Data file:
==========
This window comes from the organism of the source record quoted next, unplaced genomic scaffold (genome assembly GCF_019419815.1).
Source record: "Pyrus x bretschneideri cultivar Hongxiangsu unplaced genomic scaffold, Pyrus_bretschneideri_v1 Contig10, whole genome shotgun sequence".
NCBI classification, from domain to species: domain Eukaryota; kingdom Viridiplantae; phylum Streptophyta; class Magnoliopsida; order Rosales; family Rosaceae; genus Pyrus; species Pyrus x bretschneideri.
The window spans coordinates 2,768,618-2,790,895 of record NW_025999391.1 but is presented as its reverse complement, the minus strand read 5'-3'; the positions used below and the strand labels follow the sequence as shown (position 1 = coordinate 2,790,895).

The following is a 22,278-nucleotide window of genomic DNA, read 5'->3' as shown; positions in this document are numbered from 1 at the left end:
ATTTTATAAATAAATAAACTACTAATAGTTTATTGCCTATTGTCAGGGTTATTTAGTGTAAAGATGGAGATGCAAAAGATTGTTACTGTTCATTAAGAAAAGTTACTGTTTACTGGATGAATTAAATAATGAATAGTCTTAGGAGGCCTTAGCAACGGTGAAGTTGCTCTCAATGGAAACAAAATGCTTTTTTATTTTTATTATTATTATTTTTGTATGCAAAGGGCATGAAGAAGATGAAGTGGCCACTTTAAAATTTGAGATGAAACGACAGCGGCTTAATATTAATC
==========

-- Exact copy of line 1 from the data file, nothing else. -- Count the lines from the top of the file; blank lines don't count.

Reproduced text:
This window comes from the organism of the source record quoted next, unplaced genomic scaffold (genome assembly GCF_019419815.1).